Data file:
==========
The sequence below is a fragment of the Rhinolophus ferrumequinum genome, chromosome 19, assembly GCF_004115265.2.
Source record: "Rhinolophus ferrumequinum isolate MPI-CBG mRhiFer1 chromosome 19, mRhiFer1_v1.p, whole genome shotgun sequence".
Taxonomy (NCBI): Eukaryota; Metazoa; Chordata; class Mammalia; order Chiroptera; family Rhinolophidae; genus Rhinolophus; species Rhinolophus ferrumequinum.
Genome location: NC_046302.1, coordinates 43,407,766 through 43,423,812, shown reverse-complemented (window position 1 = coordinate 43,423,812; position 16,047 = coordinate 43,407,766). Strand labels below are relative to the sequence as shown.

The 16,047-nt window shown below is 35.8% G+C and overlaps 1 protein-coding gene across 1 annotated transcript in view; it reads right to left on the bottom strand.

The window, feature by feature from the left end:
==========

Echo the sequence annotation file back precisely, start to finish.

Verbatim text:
The sequence below is a fragment of the Rhinolophus ferrumequinum genome, chromosome 19, assembly GCF_004115265.2.
Source record: "Rhinolophus ferrumequinum isolate MPI-CBG mRhiFer1 chromosome 19, mRhiFer1_v1.p, whole genome shotgun sequence".
Taxonomy (NCBI): Eukaryota; Metazoa; Chordata; class Mammalia; order Chiroptera; family Rhinolophidae; genus Rhinolophus; species Rhinolophus ferrumequinum.
Genome location: NC_046302.1, coordinates 43,407,766 through 43,423,812, shown reverse-complemented (window position 1 = coordinate 43,423,812; position 16,047 = coordinate 43,407,766). Strand labels below are relative to the sequence as shown.

The 16,047-nt window shown below is 35.8% G+C and overlaps 1 protein-coding gene across 1 annotated transcript in view; it reads right to left on the bottom strand.

The window, feature by feature from the left end: